It’s like ruining a clock or relationship for good: you do it for peace of mind. At least afterwards you know that there is nothing to salvage any more and that it is definitely and terminally finished.

You can tell your shareholders "no point worrying about it any more".

AnonCow says:

If you were In-n-Out’s legal counsel, would you rather save them a few bucks and let this slide, knowing that at some point your business might expand to Australia or the knock-off company is hugely successful in Australia so it actually shows up on the radar of your execs and then you have to explain why you didn’t kill it in the crib.

This is just smart lawyering.

Anonymous Coward says:

Re: Response to: AnonCow on Apr 14th, 2018 @ 5:44am

Maybe smart lawyering but terrible business decision. This store is cheap advertising and they want to bring the In-N-Out experience to Australians. These lawyers are forcing them to stop and pay damages on the prospect of opening a store in Australia. An official store will have to fight the negative press and a competing burger chain.

Instead, they can work out an agreement now with backdoors written into it should anything fall through. A smart lawyer should be able to fight any contract.

harbingerofdoom (profile) says:

Re: Re:

i looked at down n out burgers in australia. there is absolutely nothing that remotely reminds me of in n out at all there. personally, i cant even see this as good lawyering…
at best this is flat out bullying based ONLY on the name down n out being somewhat similar. at worst this is just pure stupidity.

go look em up yourselves:

DNY (profile) says:

Why? Rent seeking

The legal department at In-N-Out seems to have noticed that Australia has allowed copyright succcesful claims against transformative homages to songs (the flute riff on Waltzing Matilda in Men at Work’s Down Under) with monetary damages,and figured they could apply the same “principle” in the trademark domain to get a bucket of money for very little work.

Anonymous Coward says:

What we SHOULD be asking here is why in-and-out burger hasn’t expanded further than it is.

And the answer is….States with higher hygiene regulation.

In-and-out burger is also not allowed to do “business as usual” in the UK or Europe because the food it supplies and the way it supplies it wouldn’t meet regulations.

Make of that what you will.

Ryan (profile) says:

This could be the why
When Burger King moved to expand its operations into Australia, it found that its business name was already trademarked by a takeaway food shop in Adelaide.[3] As a result, Burger King provided the Australian franchisee, Jack Cowin, with a list of possible alternative names derived from pre-existing trademarks already registered by Burger King and its then corporate parent Pillsbury that could be used to name the Australian restaurants. Cowin selected the “Hungry Jack” brand name, one of Pillsbury’s U.S. pancake mixture products, and slightly changed the name to a possessive form by adding an apostrophe and “s” to form the new name “Hungry Jack’s”.[4] The first Australian franchise of Burger King Corporation was established in Innaloo, Perth on 18 April 1971, under the auspices of Cowin’s new company Hungry Jack’s Pty Ltd.[5] By the end of its first decade of operation, Hungry Jack’s had expanded to 26 stores in three states. In October 1981, the company opened its first New South Wales store in Sydney’s CBD on the corner of Liverpool and George Street. In 1986, the chain entered Victoria by purchasing 11 stores from the ailing Wendy’s Hamburger chain, later converting them to Hungry Jack’s.[6]“Burger_King”_in_Australia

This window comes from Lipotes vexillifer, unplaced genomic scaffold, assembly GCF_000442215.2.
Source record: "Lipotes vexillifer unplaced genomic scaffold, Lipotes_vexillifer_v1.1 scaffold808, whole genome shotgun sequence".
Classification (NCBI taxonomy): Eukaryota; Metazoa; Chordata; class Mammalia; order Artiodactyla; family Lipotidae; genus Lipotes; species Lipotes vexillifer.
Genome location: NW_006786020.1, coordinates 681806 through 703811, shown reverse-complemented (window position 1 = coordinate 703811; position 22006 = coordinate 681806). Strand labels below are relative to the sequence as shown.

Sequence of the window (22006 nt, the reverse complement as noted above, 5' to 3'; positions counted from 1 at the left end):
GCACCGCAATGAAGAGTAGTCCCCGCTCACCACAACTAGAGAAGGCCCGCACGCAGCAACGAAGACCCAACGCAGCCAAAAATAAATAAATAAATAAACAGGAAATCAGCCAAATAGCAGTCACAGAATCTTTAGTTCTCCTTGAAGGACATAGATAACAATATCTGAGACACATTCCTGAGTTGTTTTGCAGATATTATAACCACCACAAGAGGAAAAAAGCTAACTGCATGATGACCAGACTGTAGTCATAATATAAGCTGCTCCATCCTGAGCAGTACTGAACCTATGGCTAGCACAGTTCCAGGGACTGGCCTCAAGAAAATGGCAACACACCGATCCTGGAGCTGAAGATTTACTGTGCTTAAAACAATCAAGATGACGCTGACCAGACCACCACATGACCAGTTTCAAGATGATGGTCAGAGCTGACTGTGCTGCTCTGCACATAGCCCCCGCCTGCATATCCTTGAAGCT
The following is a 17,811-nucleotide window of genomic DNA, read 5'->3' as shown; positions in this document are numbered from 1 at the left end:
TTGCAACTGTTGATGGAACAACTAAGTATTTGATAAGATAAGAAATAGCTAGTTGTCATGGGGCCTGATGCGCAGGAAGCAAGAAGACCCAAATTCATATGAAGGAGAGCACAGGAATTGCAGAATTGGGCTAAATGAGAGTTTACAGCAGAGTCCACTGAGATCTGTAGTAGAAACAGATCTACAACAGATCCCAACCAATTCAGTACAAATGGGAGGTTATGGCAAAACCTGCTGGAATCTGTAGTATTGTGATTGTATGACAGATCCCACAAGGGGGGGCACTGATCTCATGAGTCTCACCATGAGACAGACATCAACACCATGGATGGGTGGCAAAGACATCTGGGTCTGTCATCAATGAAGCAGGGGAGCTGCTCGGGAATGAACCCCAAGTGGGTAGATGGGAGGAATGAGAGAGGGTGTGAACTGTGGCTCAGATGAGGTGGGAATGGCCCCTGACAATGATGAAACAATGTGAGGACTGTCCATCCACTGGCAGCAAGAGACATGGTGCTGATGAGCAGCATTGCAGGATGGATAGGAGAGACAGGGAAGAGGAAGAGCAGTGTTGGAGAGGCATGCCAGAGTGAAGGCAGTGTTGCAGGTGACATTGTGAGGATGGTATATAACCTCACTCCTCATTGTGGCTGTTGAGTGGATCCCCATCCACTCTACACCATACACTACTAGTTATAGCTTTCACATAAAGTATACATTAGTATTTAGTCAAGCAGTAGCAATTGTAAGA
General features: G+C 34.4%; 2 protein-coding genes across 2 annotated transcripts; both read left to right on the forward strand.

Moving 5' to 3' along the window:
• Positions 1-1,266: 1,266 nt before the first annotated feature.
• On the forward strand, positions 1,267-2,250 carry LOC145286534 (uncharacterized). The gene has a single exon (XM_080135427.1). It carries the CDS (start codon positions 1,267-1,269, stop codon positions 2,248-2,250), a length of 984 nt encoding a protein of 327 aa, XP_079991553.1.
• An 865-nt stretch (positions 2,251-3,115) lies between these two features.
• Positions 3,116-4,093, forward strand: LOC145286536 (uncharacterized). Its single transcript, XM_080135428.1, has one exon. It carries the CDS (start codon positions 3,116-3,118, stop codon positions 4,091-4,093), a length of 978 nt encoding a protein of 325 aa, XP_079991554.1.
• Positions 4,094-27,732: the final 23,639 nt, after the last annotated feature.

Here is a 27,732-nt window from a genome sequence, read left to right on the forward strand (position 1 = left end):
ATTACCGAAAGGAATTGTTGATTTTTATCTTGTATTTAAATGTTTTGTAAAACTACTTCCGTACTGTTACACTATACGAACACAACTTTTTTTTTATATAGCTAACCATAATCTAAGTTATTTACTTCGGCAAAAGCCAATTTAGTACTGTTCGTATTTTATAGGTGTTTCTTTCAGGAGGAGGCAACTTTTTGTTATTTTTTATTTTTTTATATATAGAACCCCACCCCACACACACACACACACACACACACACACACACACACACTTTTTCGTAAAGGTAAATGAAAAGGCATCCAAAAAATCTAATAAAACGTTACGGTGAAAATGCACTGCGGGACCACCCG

Anonymous Coward says:


IANAL, but generally Australia doesn’t have punitive damages. In n out may win, but their best upside is probably to spend a lot of money to get Down n out to change their name and any aspects that may have customer confusion.

Given that no one will be likely to confuse the two in such a way that costs In n out money, damages are likely to end in a very round, zero digit figure. This is because the following never happens: “Hang on! I’m in Down n out in Sydney? I thought I was in In n out in California!”

Anonymous Coward says:

While Down N’ Out might be an homage to In-N-Out this is by no means clear. The amount of information given in the article is way too little to actually make this determination. I’m not going to take a reporter from Mashable’s word on the subject without evidence backing it up.

Simply naming a restaurant something similar when it’s halfway around the world and also serving burgers is not enough to prove a claim that copying is taking place.

Add Your Comment

Your email address will not be published. Required fields are marked *

Have a Techdirt Account? Sign in now. Want one? Register here

Comment Options:

Make this the or (get credits or sign in to see balance) what's this?

What's this?

Techdirt community members with Techdirt Credits can spotlight a comment as either the "First Word" or "Last Word" on a particular comment thread. Credits can be purchased at the Techdirt Insider Shop »

Follow Techdirt

Techdirt Daily Newsletter

Techdirt Deals
Techdirt Insider Discord
The latest chatter on the Techdirt Insider Discord channel...